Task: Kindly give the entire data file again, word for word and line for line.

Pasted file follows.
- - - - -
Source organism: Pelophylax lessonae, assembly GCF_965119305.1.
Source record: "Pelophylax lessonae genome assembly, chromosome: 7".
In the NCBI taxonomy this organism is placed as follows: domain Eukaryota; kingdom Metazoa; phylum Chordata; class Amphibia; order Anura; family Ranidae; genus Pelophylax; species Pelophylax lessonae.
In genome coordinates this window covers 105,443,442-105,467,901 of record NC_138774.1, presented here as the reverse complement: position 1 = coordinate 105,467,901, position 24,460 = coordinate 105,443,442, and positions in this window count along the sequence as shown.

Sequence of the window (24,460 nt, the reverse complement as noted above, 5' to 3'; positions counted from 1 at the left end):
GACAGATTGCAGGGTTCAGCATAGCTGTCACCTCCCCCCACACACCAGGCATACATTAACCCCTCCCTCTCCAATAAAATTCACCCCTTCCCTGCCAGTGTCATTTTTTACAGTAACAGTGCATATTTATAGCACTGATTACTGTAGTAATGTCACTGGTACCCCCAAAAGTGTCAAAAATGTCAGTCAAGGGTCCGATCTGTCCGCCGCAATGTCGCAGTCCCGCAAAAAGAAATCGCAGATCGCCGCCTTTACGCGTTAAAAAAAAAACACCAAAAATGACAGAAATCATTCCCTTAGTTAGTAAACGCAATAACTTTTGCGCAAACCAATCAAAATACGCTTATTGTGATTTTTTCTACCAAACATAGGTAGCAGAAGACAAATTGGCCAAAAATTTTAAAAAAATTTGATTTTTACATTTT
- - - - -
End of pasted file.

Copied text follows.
Source organism: Pelophylax lessonae, assembly GCF_965119305.1.
Source record: "Pelophylax lessonae genome assembly, chromosome: 7".
In the NCBI taxonomy this organism is placed as follows: domain Eukaryota; kingdom Metazoa; phylum Chordata; class Amphibia; order Anura; family Ranidae; genus Pelophylax; species Pelophylax lessonae.
In genome coordinates this window covers 105,443,442-105,467,901 of record NC_138774.1, presented here as the reverse complement: position 1 = coordinate 105,467,901, position 24,460 = coordinate 105,443,442, and positions in this window count along the sequence as shown.

Sequence of the window (24,460 nt, the reverse complement as noted above, 5' to 3'; positions counted from 1 at the left end):
GACAGATTGCAGGGTTCAGCATAGCTGTCACCTCCCCCCACACACCAGGCATACATTAACCCCTCCCTCTCCAATAAAATTCACCCCTTCCCTGCCAGTGTCATTTTTTACAGTAACAGTGCATATTTATAGCACTGATTACTGTAGTAATGTCACTGGTACCCCCAAAAGTGTCAAAAATGTCAGTCAAGGGTCCGATCTGTCCGCCGCAATGTCGCAGTCCCGCAAAAAGAAATCGCAGATCGCCGCCTTTACGCGTTAAAAAAAAAACACCAAAAATGACAGAAATCATTCCCTTAGTTAGTAAACGCAATAACTTTTGCGCAAACCAATCAAAATACGCTTATTGTGATTTTTTCTACCAAACATAGGTAGCAGAAGACAAATTGGCCAAAAATTTTAAAAAAATTTGATTTTTACATTTT